Link to Pubmed [PMID] – 30846392
Link to DOI – S2352-3964(19)30133-110.1016/j.ebiom.2019.02.054
EBioMedicine 2019 Mar; 41(): 488-496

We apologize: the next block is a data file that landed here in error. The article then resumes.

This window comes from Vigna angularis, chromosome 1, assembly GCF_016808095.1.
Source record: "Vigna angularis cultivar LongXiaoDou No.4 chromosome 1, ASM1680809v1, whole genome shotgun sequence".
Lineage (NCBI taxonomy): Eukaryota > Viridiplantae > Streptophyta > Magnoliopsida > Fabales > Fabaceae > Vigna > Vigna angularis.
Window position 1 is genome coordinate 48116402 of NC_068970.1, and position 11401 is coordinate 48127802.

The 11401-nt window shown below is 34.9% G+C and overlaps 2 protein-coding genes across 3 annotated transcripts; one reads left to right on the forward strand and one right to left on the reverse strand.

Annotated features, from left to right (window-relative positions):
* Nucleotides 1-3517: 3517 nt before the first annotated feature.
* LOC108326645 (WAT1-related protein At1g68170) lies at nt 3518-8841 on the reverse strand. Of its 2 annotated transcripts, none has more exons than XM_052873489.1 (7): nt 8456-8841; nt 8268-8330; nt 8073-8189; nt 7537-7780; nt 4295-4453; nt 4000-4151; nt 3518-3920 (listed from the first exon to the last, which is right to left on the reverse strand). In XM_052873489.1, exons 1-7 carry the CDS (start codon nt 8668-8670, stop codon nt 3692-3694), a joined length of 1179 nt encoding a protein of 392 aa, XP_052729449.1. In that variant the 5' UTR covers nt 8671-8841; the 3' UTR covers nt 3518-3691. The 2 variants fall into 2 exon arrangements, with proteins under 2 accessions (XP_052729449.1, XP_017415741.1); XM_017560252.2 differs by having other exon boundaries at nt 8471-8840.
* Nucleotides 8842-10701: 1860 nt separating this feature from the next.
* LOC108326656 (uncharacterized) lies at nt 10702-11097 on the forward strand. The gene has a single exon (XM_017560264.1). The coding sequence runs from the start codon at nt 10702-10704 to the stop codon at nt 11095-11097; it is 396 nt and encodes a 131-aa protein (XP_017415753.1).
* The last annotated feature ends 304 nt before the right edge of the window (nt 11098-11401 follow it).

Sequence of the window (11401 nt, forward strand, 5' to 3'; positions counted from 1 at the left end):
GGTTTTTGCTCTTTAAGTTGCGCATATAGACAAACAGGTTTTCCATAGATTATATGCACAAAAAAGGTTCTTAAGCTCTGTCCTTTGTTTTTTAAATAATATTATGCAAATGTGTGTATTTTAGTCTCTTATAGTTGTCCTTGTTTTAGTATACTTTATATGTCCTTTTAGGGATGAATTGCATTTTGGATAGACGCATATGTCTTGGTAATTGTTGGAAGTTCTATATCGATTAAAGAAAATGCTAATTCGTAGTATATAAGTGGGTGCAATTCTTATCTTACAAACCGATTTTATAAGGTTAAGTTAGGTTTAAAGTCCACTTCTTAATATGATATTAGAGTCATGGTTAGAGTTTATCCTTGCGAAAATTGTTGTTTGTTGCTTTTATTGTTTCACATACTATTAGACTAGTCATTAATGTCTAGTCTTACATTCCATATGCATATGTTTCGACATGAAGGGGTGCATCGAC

Historically, the major cause of meningococcal epidemics in the meningitis belt of sub-Saharan Africa has been Neisseria meningitidis serogroup A (NmA), but the incidence has been substantially reduced since the introduction of a serogroup A conjugate vaccine starting in 2010. We performed whole-genome sequencing on isolates collected post-2010 to assess their phylogenetic relationships and inter-country transmission.A total of 716 invasive meningococcal isolates collected between 2011 and 2016 from 11 meningitis belt countries were whole-genome sequenced for molecular characterization by the three WHO Collaborating Centers for Meningitis.We identified three previously-reported clonal complexes (CC): CC11 (n = 434), CC181 (n = 62) and CC5 (n = 90) primarily associated with NmW, NmX, and NmA, respectively, and an emerging CC10217 (n = 126) associated with NmC. CC11 expanded throughout the meningitis belt independent of the 2000 Hajj outbreak strain, with isolates from Central African countries forming a distinct sub-lineage within this expansion. Two major sub-lineages were identified for CC181 isolates, one mainly expanding in West African countries and the other found in Chad. CC10217 isolates from the large outbreaks in Nigeria and Niger were more closely related than those from the few cases in Mali and Burkina Faso.Whole-genome based phylogenies revealed geographically distinct strain circulation as well as inter-country transmission events. Our results stress the importance of continued meningococcal molecular surveillance in the region, as well as the development of an affordable vaccine targeting these strains. FUND: Meningitis Research Foundation; CDC’s Office of Advanced Molecular Detection; GAVI, the Vaccine Alliance.